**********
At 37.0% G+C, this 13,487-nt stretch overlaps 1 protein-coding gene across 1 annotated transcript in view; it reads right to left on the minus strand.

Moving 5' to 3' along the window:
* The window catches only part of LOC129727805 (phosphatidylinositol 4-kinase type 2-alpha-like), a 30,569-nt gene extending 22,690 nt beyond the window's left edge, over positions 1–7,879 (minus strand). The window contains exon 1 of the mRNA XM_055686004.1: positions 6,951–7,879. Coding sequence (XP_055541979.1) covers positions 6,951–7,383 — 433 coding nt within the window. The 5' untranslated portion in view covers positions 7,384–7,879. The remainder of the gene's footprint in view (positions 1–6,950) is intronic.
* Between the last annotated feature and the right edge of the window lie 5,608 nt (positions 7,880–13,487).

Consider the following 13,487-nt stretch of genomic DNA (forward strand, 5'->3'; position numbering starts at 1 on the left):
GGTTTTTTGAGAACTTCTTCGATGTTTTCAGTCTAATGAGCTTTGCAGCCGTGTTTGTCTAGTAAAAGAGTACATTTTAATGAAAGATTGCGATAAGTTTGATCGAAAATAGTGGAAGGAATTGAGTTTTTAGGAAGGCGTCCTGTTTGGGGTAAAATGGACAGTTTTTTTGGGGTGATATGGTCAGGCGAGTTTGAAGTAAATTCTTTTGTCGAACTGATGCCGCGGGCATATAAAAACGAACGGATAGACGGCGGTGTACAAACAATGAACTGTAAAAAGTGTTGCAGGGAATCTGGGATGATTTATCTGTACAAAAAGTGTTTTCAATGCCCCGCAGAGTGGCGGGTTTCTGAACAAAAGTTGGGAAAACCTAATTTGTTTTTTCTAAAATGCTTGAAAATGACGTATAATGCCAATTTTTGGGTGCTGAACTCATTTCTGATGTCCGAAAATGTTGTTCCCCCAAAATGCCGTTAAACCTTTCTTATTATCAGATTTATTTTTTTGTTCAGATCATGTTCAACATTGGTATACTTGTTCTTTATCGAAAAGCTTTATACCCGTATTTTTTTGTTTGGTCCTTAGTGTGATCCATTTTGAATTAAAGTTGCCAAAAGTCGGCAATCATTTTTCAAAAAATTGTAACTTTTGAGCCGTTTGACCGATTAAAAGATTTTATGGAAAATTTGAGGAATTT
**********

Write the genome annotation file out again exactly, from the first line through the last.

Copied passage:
At 37.0% G+C, this 13,487-nt stretch overlaps 1 protein-coding gene across 1 annotated transcript in view; it reads right to left on the minus strand.

Moving 5' to 3' along the window:
* The window catches only part of LOC129727805 (phosphatidylinositol 4-kinase type 2-alpha-like), a 30,569-nt gene extending 22,690 nt beyond the window's left edge, over positions 1–7,879 (minus strand). The window contains exon 1 of the mRNA XM_055686004.1: positions 6,951–7,879. Coding sequence (XP_055541979.1) covers positions 6,951–7,383 — 433 coding nt within the window. The 5' untranslated portion in view covers positions 7,384–7,879. The remainder of the gene's footprint in view (positions 1–6,950) is intronic.
* Between the last annotated feature and the right edge of the window lie 5,608 nt (positions 7,880–13,487).

Consider the following 13,487-nt stretch of genomic DNA (forward strand, 5'->3'; position numbering starts at 1 on the left):
GGTTTTTTGAGAACTTCTTCGATGTTTTCAGTCTAATGAGCTTTGCAGCCGTGTTTGTCTAGTAAAAGAGTACATTTTAATGAAAGATTGCGATAAGTTTGATCGAAAATAGTGGAAGGAATTGAGTTTTTAGGAAGGCGTCCTGTTTGGGGTAAAATGGACAGTTTTTTTGGGGTGATATGGTCAGGCGAGTTTGAAGTAAATTCTTTTGTCGAACTGATGCCGCGGGCATATAAAAACGAACGGATAGACGGCGGTGTACAAACAATGAACTGTAAAAAGTGTTGCAGGGAATCTGGGATGATTTATCTGTACAAAAAGTGTTTTCAATGCCCCGCAGAGTGGCGGGTTTCTGAACAAAAGTTGGGAAAACCTAATTTGTTTTTTCTAAAATGCTTGAAAATGACGTATAATGCCAATTTTTGGGTGCTGAACTCATTTCTGATGTCCGAAAATGTTGTTCCCCCAAAATGCCGTTAAACCTTTCTTATTATCAGATTTATTTTTTTGTTCAGATCATGTTCAACATTGGTATACTTGTTCTTTATCGAAAAGCTTTATACCCGTATTTTTTTGTTTGGTCCTTAGTGTGATCCATTTTGAATTAAAGTTGCCAAAAGTCGGCAATCATTTTTCAAAAAATTGTAACTTTTGAGCCGTTTGACCGATTAAAAGATTTTATGGAAAATTTGAGGAATTT